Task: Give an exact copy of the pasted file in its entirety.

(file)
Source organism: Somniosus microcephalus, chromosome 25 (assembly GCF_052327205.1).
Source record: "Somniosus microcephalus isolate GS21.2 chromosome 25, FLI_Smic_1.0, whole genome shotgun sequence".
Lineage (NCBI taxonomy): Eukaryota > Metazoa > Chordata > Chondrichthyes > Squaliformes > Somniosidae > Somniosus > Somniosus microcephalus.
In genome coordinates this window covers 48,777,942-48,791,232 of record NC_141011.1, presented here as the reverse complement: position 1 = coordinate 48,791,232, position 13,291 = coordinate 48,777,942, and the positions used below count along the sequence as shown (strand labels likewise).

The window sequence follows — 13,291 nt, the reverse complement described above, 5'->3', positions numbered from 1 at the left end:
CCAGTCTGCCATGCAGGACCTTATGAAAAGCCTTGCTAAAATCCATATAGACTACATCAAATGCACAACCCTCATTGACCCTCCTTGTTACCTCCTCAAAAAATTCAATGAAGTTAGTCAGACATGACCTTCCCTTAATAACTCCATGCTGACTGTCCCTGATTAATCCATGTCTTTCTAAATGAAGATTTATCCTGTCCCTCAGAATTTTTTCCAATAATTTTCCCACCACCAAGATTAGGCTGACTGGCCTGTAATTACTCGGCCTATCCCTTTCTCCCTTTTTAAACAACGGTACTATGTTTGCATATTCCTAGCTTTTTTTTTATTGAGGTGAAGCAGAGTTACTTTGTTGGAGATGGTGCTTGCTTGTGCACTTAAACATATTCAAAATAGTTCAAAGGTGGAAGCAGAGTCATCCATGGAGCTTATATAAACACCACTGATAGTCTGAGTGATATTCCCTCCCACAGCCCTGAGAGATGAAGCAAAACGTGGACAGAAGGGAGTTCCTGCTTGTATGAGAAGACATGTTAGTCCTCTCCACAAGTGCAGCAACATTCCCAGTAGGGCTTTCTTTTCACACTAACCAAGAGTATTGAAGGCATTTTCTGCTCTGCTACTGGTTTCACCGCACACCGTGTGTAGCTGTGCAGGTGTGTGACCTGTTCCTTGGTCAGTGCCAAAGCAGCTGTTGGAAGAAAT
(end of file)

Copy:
Source organism: Somniosus microcephalus, chromosome 25 (assembly GCF_052327205.1).
Source record: "Somniosus microcephalus isolate GS21.2 chromosome 25, FLI_Smic_1.0, whole genome shotgun sequence".
Lineage (NCBI taxonomy): Eukaryota > Metazoa > Chordata > Chondrichthyes > Squaliformes > Somniosidae > Somniosus > Somniosus microcephalus.
In genome coordinates this window covers 48,777,942-48,791,232 of record NC_141011.1, presented here as the reverse complement: position 1 = coordinate 48,791,232, position 13,291 = coordinate 48,777,942, and the positions used below count along the sequence as shown (strand labels likewise).

The window sequence follows — 13,291 nt, the reverse complement described above, 5'->3', positions numbered from 1 at the left end:
CCAGTCTGCCATGCAGGACCTTATGAAAAGCCTTGCTAAAATCCATATAGACTACATCAAATGCACAACCCTCATTGACCCTCCTTGTTACCTCCTCAAAAAATTCAATGAAGTTAGTCAGACATGACCTTCCCTTAATAACTCCATGCTGACTGTCCCTGATTAATCCATGTCTTTCTAAATGAAGATTTATCCTGTCCCTCAGAATTTTTTCCAATAATTTTCCCACCACCAAGATTAGGCTGACTGGCCTGTAATTACTCGGCCTATCCCTTTCTCCCTTTTTAAACAACGGTACTATGTTTGCATATTCCTAGCTTTTTTTTTATTGAGGTGAAGCAGAGTTACTTTGTTGGAGATGGTGCTTGCTTGTGCACTTAAACATATTCAAAATAGTTCAAAGGTGGAAGCAGAGTCATCCATGGAGCTTATATAAACACCACTGATAGTCTGAGTGATATTCCCTCCCACAGCCCTGAGAGATGAAGCAAAACGTGGACAGAAGGGAGTTCCTGCTTGTATGAGAAGACATGTTAGTCCTCTCCACAAGTGCAGCAACATTCCCAGTAGGGCTTTCTTTTCACACTAACCAAGAGTATTGAAGGCATTTTCTGCTCTGCTACTGGTTTCACCGCACACCGTGTGTAGCTGTGCAGGTGTGTGACCTGTTCCTTGGTCAGTGCCAAAGCAGCTGTTGGAAGAAAT